What is a Necrotic Wound?

Necrotic tissue is dead or devitalised non-viable tissue which impedes wound healing. The typical black, dry and leathery covering over the wound bed, which has been starved of oxygen through a lack of blood supply, is known as Eschar.

The presence of necrotic material within the wound can delay healing and provide an environment for infection¹.

Necrotic tissue can also:

• Harbour bacteria², increasing the risk of infection

• Cause odour, which can have a negative impact on patient quality of life

• Increase the volume of exudate being produced³

- Obscure the true condition/size of the wound (Stephen-Haynes and Callaghan, 2012)

• Act as a physical barrier to epithelial cell migration.

Treatment Aims

Necrotic tissue must be removed by debriding the wound to allow new tissue to form and cover over the wound bed, prompting granulation and to decrease wound bioburden. Find out more about the different debridement methods here.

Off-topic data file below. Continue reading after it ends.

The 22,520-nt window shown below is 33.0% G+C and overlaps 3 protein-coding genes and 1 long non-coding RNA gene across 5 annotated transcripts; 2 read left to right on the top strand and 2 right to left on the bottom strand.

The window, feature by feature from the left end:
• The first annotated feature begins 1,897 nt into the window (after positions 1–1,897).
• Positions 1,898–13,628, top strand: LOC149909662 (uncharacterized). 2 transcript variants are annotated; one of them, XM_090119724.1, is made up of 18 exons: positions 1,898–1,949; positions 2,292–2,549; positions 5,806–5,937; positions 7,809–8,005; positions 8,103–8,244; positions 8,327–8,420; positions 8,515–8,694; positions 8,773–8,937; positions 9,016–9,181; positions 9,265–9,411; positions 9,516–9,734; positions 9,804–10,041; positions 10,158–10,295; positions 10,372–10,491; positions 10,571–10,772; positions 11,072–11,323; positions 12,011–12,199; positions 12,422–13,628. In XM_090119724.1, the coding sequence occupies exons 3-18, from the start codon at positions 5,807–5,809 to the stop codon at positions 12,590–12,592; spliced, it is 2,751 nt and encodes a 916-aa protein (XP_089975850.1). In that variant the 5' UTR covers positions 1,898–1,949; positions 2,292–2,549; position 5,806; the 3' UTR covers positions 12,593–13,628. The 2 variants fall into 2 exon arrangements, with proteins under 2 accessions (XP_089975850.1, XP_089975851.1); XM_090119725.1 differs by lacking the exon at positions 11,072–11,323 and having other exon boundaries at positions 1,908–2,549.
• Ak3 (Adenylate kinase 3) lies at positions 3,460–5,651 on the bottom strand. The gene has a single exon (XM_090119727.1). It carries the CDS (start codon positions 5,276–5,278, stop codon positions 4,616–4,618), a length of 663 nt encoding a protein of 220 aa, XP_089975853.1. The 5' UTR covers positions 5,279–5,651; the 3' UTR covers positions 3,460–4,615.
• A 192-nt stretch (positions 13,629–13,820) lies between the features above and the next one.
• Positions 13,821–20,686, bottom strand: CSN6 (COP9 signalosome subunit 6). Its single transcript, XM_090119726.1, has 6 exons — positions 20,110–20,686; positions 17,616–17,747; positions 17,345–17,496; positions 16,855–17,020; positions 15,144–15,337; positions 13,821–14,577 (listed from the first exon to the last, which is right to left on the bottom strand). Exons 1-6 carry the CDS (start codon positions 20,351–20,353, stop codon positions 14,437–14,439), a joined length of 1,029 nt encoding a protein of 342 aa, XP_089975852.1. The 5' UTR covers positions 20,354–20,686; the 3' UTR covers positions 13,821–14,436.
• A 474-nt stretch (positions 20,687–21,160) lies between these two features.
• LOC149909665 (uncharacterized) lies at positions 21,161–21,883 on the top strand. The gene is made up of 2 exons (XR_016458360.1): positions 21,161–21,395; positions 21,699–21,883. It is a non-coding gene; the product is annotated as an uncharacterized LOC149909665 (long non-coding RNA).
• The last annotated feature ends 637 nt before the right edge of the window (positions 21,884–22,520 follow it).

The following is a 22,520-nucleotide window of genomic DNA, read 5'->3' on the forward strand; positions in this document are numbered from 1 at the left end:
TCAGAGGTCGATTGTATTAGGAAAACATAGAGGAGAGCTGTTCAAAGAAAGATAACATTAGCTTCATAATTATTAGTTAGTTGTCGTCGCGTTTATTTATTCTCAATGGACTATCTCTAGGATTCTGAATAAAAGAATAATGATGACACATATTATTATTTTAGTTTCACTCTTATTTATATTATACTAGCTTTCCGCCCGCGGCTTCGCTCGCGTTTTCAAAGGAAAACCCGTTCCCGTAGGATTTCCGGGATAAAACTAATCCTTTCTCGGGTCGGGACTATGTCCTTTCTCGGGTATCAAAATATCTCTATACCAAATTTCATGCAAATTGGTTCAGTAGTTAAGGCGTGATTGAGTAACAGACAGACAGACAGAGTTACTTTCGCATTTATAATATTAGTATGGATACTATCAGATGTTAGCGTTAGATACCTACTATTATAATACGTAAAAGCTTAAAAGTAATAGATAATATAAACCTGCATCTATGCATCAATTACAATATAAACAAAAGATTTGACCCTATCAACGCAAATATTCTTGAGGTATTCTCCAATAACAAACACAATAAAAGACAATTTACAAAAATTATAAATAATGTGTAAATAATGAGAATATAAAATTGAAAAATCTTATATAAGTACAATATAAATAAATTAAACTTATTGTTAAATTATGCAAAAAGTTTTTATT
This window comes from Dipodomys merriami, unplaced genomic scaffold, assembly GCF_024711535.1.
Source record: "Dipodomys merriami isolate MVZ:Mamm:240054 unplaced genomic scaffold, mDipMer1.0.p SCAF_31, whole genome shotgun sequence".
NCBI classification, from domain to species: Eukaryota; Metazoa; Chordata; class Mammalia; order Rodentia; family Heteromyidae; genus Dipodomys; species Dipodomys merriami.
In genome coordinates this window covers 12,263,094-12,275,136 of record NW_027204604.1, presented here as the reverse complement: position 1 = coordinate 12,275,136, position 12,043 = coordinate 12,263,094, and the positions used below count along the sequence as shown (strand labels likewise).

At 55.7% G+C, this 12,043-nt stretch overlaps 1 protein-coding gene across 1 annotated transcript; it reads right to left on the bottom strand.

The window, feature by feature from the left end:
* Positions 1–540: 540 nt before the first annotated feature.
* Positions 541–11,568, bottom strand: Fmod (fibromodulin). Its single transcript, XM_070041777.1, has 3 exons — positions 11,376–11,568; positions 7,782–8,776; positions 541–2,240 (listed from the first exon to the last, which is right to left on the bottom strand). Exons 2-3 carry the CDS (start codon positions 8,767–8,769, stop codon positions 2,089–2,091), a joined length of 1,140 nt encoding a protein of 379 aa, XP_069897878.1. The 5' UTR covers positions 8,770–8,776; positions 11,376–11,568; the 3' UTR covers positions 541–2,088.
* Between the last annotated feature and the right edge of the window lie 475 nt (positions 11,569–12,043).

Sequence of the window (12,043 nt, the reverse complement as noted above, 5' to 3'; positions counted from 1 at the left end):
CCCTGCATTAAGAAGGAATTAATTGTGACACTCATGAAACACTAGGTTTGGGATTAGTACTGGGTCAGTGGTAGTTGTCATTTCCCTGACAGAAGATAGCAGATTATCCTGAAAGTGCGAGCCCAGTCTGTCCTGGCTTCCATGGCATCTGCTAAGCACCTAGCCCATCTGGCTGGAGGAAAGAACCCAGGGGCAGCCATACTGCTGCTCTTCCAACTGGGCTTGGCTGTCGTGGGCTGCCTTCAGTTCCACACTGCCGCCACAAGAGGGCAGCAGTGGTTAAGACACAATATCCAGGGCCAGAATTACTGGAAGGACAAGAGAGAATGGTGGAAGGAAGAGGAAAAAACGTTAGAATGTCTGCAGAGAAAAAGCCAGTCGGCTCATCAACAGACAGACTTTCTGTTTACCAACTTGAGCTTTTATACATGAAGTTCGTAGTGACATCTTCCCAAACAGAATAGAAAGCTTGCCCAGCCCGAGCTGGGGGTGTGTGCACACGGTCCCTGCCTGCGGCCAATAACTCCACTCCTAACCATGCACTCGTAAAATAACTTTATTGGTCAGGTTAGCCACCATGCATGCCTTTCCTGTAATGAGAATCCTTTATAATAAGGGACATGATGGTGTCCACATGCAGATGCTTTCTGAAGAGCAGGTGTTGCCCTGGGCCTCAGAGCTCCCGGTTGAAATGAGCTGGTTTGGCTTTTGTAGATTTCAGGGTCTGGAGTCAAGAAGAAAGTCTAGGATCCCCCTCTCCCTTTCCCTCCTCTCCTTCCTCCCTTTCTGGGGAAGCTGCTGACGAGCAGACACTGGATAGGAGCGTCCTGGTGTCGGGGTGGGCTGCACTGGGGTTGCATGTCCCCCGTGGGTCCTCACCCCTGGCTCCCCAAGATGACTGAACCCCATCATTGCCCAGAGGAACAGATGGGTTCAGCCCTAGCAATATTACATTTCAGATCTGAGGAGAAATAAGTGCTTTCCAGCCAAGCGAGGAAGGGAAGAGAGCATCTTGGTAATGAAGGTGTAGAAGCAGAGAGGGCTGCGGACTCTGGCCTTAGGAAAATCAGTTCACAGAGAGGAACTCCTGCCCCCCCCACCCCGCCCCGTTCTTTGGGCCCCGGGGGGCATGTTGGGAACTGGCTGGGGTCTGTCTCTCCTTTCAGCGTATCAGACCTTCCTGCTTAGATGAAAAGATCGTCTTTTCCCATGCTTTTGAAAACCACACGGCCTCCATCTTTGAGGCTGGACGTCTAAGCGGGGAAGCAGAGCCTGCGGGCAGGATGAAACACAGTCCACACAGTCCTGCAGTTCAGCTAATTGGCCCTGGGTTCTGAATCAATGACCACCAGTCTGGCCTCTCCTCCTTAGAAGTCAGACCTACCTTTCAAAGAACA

1. NICE (2001) Technology Appraisal Guidance 24: Guidance on the use of debriding agents and specialist wound care clinics for difficult to heal surgical wounds. NICE, London.

2. AWTVNF (2013) Larval Debridement Therapy. Available at: www.welshwoundnetwork.org/files/6513/8632/3119/AWTVNFlarval_finalforweb_opt.pdf (accessed 20 October, 2014)

3. Vowden K, Vowden P (2011) Debridement Made Easy. Wounds UK Available at: http://www.wounds-uk.com/made-easy/debridement-made-easy (accessed 23 October, 2014)